Read Full Post »

Canyonlands National Park, Islands in the Sky -- Photo by Pat Bean


“What is the feeling when you’re driving away from people, and they recede on the plain till you see their specks dispersing? It’s the too huge world vaulting us, and it’s good-bye. But we lean forward to the next crazy venture beneath the skies.” — Jack Kerouac.

Travels With Maggie

Good-byes and hellos with months between hugs from loved family members have long been a part of my life. It began when I left home at 16, continued when my children left home and is still a way of life today.

My five children are not among those who settled down in the same town in which they grew up, the kind of place where your best friend is that freckled-face boy or curly-haired redhead girl who sat behind you in kindergarten.

For people who need roots – and a part of me envies them – it’s a great life. But my children must have had too much of my wander lust in their genes to take this route.

They scattered to the four winds, almost before the ink on their high school diplomas was dry. At one time, I had a daughter in Canada, a son in Korea, a son in Japan, a son in Hawaii and a daughter in Utah. A few years later and they were all scattered elsewhere.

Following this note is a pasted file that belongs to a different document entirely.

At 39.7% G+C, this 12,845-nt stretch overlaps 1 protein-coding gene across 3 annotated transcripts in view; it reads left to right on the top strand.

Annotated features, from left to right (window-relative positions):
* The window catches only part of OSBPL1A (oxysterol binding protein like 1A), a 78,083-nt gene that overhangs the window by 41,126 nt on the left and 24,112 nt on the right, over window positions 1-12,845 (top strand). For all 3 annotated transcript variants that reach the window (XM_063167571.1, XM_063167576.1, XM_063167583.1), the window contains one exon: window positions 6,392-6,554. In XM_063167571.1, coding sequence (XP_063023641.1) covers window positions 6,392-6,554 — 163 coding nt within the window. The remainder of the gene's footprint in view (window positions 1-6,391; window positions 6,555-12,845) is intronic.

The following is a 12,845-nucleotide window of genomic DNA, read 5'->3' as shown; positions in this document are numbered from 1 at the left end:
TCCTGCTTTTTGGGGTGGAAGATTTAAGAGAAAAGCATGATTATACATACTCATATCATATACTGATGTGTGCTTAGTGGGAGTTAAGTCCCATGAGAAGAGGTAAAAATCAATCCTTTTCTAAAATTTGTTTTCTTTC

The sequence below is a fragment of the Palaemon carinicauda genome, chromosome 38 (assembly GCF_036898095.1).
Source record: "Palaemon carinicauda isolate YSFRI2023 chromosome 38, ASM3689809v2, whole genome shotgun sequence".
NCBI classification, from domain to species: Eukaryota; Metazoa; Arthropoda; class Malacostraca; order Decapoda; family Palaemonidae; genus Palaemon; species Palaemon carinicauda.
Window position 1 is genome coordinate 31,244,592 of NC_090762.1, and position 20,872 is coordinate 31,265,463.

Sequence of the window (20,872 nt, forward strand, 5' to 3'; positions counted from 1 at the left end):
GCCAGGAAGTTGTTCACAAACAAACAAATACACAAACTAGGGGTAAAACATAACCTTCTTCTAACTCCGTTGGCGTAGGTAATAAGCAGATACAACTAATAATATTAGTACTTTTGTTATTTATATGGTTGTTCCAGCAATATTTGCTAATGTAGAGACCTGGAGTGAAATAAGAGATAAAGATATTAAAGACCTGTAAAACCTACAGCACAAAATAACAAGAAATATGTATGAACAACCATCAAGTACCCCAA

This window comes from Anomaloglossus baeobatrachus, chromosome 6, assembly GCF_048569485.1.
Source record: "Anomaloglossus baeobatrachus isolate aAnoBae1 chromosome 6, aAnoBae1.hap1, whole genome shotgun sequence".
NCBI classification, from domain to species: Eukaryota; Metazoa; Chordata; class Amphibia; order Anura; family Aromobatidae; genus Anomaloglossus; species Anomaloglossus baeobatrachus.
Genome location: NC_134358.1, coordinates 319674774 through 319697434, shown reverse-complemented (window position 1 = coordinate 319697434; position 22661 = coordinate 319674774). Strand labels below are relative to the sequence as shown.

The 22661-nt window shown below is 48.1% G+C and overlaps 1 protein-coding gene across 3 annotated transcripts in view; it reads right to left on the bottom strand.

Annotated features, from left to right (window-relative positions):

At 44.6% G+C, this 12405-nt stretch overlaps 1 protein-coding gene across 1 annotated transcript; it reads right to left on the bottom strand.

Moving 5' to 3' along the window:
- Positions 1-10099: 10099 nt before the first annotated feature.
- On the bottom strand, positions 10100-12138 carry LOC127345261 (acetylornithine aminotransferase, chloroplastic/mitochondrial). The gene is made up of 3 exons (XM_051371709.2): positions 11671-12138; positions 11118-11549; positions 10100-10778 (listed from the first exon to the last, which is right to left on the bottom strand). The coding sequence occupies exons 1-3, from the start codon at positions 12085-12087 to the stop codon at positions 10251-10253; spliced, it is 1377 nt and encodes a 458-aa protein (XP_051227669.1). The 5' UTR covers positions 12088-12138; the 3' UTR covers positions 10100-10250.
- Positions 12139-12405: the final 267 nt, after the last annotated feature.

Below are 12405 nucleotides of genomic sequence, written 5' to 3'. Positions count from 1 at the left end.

For this mom, who had long dreamed of living on the road as William Least Heat Moon did in “Blue Highways,” this wasn’t a bad thing. When I sold or gave away most of my possessions and took to the road in a 22-foot RV with my dog, Maggie, I wasn’t leaving any child behind.

My living on the road has meant I probably get to see my children more than I would if Maggie and I had stayed put – but certainly not as often as the mom whose children live next door, or even just across town. It means my hugs have to be squeezed into limited visits.

I’ve come to think of my life as one of those bitter-sweet oxymorons. While I love the hugs and hellos I also treasure the good-byes. There’s still way too much of the world out there I still haven’t seen.

I’m always hearing people say they want my life. I usually believe a few of them.

Read Full Post »